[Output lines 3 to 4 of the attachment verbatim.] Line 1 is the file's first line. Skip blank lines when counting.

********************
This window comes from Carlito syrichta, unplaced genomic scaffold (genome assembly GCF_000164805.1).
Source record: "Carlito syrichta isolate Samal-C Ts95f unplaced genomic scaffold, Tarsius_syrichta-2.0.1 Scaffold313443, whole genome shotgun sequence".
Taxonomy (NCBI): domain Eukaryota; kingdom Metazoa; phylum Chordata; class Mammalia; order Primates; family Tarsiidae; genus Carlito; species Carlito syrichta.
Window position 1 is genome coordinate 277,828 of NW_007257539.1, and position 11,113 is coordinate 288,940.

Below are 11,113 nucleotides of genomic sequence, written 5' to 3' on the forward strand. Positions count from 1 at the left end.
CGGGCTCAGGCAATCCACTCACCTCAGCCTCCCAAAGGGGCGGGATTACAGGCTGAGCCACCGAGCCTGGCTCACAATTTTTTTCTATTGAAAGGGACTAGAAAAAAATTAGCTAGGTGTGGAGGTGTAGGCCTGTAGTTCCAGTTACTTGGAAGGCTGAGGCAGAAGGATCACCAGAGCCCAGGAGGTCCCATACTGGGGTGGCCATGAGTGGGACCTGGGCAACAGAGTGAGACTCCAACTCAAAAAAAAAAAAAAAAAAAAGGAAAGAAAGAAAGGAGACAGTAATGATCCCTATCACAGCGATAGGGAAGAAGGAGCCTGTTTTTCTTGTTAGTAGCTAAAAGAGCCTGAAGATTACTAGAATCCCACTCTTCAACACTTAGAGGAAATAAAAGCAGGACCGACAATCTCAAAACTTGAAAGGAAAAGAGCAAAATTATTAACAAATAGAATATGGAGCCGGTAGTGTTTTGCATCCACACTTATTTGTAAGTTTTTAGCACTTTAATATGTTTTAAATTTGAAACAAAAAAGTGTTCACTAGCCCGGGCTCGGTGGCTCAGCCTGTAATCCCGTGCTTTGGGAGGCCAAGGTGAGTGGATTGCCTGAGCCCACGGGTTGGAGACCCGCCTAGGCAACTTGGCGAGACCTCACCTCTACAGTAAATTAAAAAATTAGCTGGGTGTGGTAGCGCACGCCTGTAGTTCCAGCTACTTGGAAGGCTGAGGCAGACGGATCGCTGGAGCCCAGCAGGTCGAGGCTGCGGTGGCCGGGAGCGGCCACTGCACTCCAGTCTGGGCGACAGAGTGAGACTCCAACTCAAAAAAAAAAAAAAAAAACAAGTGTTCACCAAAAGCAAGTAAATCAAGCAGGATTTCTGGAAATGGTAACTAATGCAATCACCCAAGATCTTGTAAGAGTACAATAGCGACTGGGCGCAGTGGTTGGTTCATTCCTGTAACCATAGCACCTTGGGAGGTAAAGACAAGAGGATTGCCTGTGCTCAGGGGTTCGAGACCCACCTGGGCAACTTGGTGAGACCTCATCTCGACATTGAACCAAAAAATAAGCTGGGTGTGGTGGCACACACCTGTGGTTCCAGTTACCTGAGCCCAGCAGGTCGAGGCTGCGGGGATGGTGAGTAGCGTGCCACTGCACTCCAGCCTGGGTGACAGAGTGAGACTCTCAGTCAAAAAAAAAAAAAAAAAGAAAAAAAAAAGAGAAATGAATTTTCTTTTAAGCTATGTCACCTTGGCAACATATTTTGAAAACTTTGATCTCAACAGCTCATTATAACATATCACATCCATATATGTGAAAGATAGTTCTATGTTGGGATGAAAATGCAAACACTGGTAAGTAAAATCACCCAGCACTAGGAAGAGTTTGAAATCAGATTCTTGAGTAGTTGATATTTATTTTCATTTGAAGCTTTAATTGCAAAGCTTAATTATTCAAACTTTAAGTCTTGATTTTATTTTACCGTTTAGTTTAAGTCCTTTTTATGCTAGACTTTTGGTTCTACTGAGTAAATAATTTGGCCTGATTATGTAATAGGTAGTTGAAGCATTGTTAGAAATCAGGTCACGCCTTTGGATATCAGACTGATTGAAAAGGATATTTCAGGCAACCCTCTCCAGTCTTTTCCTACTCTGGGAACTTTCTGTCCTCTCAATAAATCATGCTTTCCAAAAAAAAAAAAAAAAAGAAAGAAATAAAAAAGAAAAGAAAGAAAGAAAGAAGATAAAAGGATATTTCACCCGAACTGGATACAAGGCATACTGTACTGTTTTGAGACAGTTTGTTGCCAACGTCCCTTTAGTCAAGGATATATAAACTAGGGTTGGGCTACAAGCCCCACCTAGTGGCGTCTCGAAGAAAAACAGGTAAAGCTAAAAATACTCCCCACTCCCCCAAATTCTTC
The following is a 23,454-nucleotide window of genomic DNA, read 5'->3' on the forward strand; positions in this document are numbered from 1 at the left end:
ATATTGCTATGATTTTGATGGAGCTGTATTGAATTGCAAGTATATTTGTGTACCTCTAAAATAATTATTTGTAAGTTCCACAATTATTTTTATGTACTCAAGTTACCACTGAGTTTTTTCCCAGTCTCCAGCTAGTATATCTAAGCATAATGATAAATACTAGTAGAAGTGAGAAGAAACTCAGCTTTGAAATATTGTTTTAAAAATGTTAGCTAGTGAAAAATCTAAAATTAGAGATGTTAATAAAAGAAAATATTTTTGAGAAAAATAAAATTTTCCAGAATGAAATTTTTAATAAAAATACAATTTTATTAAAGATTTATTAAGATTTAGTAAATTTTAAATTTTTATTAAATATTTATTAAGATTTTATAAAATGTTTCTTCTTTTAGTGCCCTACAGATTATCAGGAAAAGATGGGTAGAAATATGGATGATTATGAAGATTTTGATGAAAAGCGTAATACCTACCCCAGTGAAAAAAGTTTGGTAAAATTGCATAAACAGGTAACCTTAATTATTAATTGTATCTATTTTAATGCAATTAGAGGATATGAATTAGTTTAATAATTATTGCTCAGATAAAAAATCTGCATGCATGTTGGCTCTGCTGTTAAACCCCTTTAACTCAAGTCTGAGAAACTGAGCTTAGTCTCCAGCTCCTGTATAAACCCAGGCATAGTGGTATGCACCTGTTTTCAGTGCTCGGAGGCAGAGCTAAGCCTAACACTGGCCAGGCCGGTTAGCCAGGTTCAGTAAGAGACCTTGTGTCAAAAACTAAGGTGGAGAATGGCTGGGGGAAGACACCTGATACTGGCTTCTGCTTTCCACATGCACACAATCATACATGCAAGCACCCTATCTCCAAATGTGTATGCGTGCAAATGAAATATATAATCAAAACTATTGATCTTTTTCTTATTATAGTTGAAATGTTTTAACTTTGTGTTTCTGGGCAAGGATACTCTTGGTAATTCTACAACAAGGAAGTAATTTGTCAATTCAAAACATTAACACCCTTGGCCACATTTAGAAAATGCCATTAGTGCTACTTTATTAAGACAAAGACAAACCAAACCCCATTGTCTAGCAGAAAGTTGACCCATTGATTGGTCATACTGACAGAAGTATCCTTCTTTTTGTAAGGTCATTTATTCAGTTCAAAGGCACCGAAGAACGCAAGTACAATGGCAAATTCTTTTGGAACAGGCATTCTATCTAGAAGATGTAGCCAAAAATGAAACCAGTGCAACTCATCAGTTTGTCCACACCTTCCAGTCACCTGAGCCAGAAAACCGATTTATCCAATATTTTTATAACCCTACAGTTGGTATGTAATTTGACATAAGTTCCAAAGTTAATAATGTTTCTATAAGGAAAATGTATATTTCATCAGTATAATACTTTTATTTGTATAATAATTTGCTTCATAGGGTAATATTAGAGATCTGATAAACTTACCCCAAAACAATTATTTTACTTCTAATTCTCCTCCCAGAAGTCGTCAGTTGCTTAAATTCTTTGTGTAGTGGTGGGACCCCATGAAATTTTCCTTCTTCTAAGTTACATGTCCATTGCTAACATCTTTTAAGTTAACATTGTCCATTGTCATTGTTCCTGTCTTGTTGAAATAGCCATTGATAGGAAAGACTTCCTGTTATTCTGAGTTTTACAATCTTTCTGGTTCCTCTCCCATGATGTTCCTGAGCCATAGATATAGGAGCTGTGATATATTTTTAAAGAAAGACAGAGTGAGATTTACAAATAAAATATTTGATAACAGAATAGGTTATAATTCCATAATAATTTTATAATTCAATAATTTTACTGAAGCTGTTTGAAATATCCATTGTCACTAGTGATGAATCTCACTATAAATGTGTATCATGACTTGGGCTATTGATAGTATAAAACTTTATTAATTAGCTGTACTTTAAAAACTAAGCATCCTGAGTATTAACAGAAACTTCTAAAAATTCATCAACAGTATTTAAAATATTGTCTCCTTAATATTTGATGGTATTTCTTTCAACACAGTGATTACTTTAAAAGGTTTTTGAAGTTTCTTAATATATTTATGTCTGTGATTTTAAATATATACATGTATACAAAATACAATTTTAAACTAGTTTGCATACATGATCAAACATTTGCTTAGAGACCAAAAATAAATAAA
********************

Taxonomy (NCBI): domain Eukaryota; kingdom Metazoa; phylum Chordata; class Mammalia; order Primates; family Tarsiidae; genus Carlito; species Carlito syrichta.
Window position 1 is genome coordinate 277,828 of NW_007257539.1, and position 11,113 is coordinate 288,940.